Boekhout van Solinge, Tim (1997), Drugs in France: Prevalence of use and drug seizures. In: Korf, D.J. & H. Riper (Eds.) (1997), Illicit drugs in Europe. Proceedings of the Seventh Annual Conference on Drug Use and Drug Policy. Amsterdam: Universiteit van Amsterdam, Faculteit der Rechtsgeleerdheid.
© Copyright 1997 Tim Boekhout van Solinge. All rights reserved.
Drugs in France
Prevalence of use and drug seizures
Statistics play an important part in national drug policies. They are widely used to evaluate the success or failure of a country's policies. National figures are also used for cross-national comparison, but often without the original sources or the methodology being known. This paper raises questions about the reliability of available drugs data, using France as a case in point. How sound are these data and how far are they representative of the phenomena they are supposed to clarify? Two types of data are examined: prevalence data on drug use (specifically, numbers of heroin addicts) and data on drug seizures (specifically heroin). The paper investigates the reliability of these French data and the apparent discrepancy between the amounts of drugs the authorities claim are being used and the quantities that are being seized.
The available French data will be used here to illustrate some methodological difficulties in arriving at reliable drug prevalence and drug seizure data. Such problems obviously exist in many countries. My principal reason for choosing France is that my experience with these data enables me to critically analyse it.
Prevalence of use: drug addicts in France
Few sound figures are available on the prevalence of drug use in France. Estimates range from 50,000 to several million drug users (Padieu, 1994). Such differences relate in part to the definition being applied. Often no clear definition is even given, causing ambiguity about whether figures refer to the number of people that have ever used drugs (lifetime prevalence), recent users (past year) or current users (past month). As a case in point, the research institute Baromètre Santé recently claimed that lifetime prevalence of cannabis use in a given age group dropped 40% within two years' time (CFES, 1995). Now while lifetime prevalence may vary slightly from one year to another, a decline in the order of 40% within one age group is out of the question, because someone who has ever used cannabis will always remain in the statistics. This anomaly was ignored here and the figures have been presented uncritically as 'facts'. Another problem is that many prevalence statistics are rendered useless by failing to specify the type of drug. A variety of figures are also in circulation on the numbers of addicts in France. Again, the figure arrived at depends largely on one's definition of a drug addict and the types of drugs involved.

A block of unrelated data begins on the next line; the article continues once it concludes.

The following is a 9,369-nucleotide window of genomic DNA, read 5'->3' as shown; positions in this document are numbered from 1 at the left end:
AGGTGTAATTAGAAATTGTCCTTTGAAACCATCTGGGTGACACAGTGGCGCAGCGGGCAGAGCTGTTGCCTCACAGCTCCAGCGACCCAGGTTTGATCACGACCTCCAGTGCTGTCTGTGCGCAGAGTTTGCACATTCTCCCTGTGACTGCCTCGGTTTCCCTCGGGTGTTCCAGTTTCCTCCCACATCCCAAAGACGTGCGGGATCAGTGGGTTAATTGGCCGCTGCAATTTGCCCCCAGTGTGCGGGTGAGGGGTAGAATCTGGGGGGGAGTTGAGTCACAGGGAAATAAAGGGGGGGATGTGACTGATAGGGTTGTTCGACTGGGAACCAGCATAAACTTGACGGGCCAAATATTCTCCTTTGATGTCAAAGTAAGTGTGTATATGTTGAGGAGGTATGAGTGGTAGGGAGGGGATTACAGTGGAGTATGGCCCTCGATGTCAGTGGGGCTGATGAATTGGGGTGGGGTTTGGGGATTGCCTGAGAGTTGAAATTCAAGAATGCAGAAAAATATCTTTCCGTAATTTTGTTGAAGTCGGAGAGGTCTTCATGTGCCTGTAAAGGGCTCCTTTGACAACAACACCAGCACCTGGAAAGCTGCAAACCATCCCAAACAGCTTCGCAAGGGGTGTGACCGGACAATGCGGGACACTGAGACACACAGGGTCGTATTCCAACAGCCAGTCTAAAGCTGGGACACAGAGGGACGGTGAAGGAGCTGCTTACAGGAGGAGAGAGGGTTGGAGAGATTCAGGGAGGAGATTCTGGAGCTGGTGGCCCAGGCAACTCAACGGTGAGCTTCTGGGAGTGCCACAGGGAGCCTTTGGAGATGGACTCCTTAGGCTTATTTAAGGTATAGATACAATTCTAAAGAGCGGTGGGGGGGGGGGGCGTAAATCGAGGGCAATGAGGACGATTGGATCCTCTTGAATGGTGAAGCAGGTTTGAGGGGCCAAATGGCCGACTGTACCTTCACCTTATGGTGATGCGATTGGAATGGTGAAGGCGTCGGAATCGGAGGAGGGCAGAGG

In 1995 a statistical handbook of drug data was published entitled Drogues et toxicomanies, indications et tendances (Carpentier and Costes, 1995). It put the number of heroin addicts in France at 160,000. This number has since been widely cited and has come to be the official estimate. It seems worthwhile to analyse just how this figure was calculated. The usual sources used for estimating numbers of addicts are the police and justice system and/or the health and treatment system. This produces a high degree of uncertainty, since not all addicts are known to these two systems. The estimate of 160,000 heroin addicts derives from the treatment system. In the original publication it was warned that it is a minimum estimate, being based on those known to the treatment system (Carpentier and Costes, 1995). This is often subsequently forgotten in government publications. There is great uncertainty as to what proportion of the population of heroin addicts is known to a system. Figures vary, but some sources put this at no more than 50% for the treatment system (Boekhout van Solinge, 1996).
Even within the group known to the treatment centres, estimation causes problems too. The first is the anonymity guaranteed by French drug legislation to a person entering the treatment system. This means that clients are not formally registered as heroin addicts. However positive the intentions, it does make it virtually impossible to get exact figures. Other methods of estimation are therefore used. In France this is the `demographic theory of stationary populations' (Costes, 1992), a general theory applied to stable populations with zero population growth. It calculates the total population by multiplying the number of newborn babies by the average life expectancy. When it is applied to estimate drug addicts, newborn babies are replaced by heroin addicts in treatment for the first time, and life expectancy becomes the average duration of heroin addiction. The total number of addicts would thus be the number of new addicts times the average duration of addiction.